Yes, some networking events turn out to be a waste of time, but don’t let that discourage you. Keep circulating around to different groups until you find the one where you get promising leads. Be sure to follow up after you meet, too.

4. Short bursts

If you want to send letters of introduction or query letters and feel like you never have time for a multi-hour writing project, you can get it done by splitting up the task into 10- or 15-minute tasks.

Today, just write the introductory paragraph, or maybe do a quick pre-interview with a source so your query has a quote. Tomorrow, write your bio line that’ll go at the bottom. And so on, until your query is ready to send.

5. Job alerts

Yes, online job ads often lead you to lower-quality clients. But if you target niche job boards or boards where the employers have to pay to post, such as LinkedIn’s Jobs, you can hit some nice pay dirt.

To make this quick and easy, set up alerts or saved searches on your key words and get sites to feed you relevant openings for your types of writing. A quick 5-minute scan a day of that can help you find at least a few leads.

Be sure to template some stock language you can cut and paste together and quickly personalize for the client’s situation so that it’s quick to respond when you spot a job ad that looks right for you. Also save time here by being picky and only responding to listings that sound like a perfect fit and ask for experience you have.


Whatever you do, try to commit at least a few minutes each day for some sort of marketing activity. You’ll be a lot less anxious about how you’ll pay the bills and keep your freelance business thriving when the current rush ends.

How do you fit in a quick hit of marketing when you’re busy? Leave a comment and share your approach.


  1. Katherine James

    I schedule my marketing, I wouldn’t get it done otherwise.

    My tip for a quick hit of marketing – use auto-schedulers where you can. There are online apps that let you send out tweets at set times, or send out emails on a particular schedule.

    This way, you can spend an hour at the start of the week setting up your basic marketing send-outs; and then leave them to auto-post.

    • Carol Tice

      Right on Katherine — I love how you can write something on the weekend and set it to go out during the week at a better time.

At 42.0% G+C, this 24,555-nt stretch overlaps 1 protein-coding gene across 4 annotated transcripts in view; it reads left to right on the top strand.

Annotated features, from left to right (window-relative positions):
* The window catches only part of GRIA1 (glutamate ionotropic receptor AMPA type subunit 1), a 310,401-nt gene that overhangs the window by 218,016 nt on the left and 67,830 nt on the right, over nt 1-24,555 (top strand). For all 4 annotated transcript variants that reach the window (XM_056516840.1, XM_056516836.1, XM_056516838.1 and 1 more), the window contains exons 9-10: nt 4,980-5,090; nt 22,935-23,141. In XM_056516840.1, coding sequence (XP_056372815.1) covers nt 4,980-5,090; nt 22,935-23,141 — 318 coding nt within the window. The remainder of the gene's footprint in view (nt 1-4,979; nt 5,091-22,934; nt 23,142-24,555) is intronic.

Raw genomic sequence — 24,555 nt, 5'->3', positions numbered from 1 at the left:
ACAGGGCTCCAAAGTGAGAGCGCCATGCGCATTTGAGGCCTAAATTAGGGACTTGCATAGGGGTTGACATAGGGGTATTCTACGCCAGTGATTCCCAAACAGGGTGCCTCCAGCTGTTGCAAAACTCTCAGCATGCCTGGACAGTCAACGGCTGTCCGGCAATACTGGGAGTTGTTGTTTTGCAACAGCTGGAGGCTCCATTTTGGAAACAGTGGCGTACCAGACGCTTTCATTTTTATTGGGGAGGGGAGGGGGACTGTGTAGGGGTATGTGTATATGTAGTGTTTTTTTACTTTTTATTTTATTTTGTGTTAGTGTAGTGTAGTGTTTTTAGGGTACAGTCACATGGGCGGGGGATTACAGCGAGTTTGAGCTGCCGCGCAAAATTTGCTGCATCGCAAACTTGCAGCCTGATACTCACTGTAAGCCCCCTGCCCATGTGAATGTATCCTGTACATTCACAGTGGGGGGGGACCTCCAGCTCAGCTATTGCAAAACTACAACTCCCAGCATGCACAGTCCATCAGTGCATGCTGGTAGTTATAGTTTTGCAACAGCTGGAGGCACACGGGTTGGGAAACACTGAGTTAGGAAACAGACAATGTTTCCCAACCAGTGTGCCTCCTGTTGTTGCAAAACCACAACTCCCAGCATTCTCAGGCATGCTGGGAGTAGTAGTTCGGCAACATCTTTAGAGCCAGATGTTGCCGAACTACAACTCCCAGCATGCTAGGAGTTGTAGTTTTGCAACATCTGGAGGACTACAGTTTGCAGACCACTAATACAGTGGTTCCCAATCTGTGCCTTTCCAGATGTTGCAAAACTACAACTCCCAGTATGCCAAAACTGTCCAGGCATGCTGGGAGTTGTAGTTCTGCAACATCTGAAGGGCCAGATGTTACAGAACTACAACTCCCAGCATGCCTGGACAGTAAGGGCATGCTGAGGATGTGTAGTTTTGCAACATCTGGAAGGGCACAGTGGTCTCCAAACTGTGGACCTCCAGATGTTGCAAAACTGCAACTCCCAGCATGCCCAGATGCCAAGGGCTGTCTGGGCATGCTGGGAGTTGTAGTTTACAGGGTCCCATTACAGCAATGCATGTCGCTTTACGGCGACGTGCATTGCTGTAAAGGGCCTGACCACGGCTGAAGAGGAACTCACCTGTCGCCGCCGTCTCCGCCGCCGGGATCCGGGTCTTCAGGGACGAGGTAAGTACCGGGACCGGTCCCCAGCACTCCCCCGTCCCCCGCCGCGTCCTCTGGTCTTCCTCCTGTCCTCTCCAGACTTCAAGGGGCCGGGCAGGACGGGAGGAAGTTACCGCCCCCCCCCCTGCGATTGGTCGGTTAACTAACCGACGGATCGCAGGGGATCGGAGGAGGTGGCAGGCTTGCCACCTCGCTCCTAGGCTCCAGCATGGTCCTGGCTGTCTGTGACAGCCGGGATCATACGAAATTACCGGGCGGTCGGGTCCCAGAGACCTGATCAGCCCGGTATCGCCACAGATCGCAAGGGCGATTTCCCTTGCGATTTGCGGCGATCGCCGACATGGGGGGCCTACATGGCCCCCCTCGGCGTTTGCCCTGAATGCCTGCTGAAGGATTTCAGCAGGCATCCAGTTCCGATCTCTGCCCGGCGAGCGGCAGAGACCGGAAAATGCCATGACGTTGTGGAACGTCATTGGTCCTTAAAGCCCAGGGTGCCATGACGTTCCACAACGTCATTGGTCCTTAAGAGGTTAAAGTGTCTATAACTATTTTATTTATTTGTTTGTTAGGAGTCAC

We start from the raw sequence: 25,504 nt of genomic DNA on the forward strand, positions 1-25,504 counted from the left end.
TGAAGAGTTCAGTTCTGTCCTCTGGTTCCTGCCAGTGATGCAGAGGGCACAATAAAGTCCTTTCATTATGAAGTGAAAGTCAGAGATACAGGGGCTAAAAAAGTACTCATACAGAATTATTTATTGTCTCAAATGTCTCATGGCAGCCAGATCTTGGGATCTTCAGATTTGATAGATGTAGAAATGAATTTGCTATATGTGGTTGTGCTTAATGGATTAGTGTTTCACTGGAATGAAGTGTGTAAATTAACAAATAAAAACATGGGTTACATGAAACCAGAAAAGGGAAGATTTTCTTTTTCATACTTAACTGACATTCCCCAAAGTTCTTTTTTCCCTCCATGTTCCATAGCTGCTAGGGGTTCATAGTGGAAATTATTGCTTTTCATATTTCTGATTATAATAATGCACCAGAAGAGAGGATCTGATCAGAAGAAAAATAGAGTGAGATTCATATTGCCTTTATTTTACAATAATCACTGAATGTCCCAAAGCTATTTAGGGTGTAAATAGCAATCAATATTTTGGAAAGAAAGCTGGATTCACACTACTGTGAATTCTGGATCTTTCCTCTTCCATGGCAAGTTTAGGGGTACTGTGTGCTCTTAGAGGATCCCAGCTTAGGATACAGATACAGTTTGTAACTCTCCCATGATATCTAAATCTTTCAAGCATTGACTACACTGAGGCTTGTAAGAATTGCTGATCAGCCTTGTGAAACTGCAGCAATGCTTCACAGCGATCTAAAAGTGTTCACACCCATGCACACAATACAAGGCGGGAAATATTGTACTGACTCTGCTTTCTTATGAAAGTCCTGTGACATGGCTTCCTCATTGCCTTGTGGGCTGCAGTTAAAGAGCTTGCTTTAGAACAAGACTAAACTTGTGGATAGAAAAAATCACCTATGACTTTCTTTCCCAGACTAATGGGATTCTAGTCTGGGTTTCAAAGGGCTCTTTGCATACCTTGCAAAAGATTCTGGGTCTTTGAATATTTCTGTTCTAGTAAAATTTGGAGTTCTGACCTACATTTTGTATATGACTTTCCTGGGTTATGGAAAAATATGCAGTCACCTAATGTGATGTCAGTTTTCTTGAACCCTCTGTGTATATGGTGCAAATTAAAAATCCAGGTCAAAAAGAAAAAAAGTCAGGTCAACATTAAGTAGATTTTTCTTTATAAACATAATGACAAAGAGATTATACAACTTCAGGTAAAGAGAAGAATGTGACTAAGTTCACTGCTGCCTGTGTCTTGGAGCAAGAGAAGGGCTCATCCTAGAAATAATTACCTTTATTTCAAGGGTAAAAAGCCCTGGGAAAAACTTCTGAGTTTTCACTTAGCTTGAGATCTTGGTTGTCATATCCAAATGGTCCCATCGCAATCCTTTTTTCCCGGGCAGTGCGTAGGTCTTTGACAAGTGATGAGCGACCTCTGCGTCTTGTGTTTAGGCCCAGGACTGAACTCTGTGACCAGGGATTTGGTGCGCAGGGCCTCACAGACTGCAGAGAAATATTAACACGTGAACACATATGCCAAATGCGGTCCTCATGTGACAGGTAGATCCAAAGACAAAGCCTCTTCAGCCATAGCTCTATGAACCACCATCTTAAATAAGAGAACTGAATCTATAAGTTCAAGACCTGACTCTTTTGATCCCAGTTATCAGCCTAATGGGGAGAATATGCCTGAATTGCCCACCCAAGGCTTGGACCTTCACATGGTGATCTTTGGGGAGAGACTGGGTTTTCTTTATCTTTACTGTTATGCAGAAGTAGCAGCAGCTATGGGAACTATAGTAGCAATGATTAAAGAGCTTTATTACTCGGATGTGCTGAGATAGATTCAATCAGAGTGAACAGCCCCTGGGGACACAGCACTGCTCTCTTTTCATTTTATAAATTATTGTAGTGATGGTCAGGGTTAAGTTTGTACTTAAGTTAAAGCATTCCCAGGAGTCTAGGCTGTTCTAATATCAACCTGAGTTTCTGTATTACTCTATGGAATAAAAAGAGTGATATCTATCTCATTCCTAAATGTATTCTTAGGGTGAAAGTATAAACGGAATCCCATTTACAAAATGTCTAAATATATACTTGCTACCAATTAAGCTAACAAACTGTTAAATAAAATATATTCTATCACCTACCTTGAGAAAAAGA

2. Raspal Seni

    Hi Carol,

    Some great tips here, which I just jotted down on my desktop notepad!

    It was only after reading something from you, I started updating my LinkedIn profile and being active there (yep – thank you so much for that!).

    I’m not sure whether in-person networking events happen that much here in India but will lookup and try to attend. I surely love such events and a lot of good relations are built in such events, I agree.

    Should I only try to attend networking events related to my niche and writing, or anything which interests me?

    The job ads I see on LinkedIn, especially from India, all ask about qualifications first. What’s your advice on applying to such company writing jobs?

    • Carol Tice

      My job-ad policy was always to respond only to jobs for which I seemed a perfect fit, Raspal. Skip everything else. So for me, if they mentioned they needed someone with insurance expertise, or maybe real estate, I’d reply, since I’d written for the real estate sections of the L.A. and Seattle Times, and had written extensively on insurance.

      It takes experimentation to find the right in-person groups. For some it’s joining a BNI chapter where they would be the only freelance writer in the group, for others attending Media Bistro events where it’s all writers and editors. I’ve no idea of the Indian networking scene, you’ll have to investigate and see if it’s worth your time.

      • Raspal Seni

        Thanks fore replying, Carol. I’ll find out more about Indian wiritng groups. Seems LinkedIn will help me in this.

  3. Katherine Swarts

    Kudos for including that bit on “wondering how others do it” in the Things That Don’t Work section. I do think that, excepting those who are naturally blessed with a firm individual sense of mission, most of us go through that stage early on. It’s a pity that most educational systems, focused as they are on clear-defined and fairly uniform “assignments,” neglect to provide adequate encouragement for developing one’s personal self-understanding and its relationship to long-term planning; it would considerably cut down on floundering and false starts for those in transition from the educational to the working world.

    • Carol Tice

      Well, there are things for which standardized training works well, like maybe learning a piece of software. But learning to market your freelance business isn’t one of them! It’s very individual, what you feel comfortable doing, and what you’re good at, and what gets results for you. Only way to find out is to do marketing!

  4. Ralph Stice

    Excellent tips.
    I find that I need to maintain two sets of clients: those that pay well and those that don’t pay so well. When the clients who pay well do not need work, I contact clients who do not pay too well, and there is almost always work to be done.
    As a publishing company exec told me a few weeks ago: you have to decide if you are going to work at “retail” or “wholesale” prices. In writing terms, that would be 4 cents/word or 2 cents/word. As he said, “Retail, up and down. Wholesale, always will have work.” I think he’s right.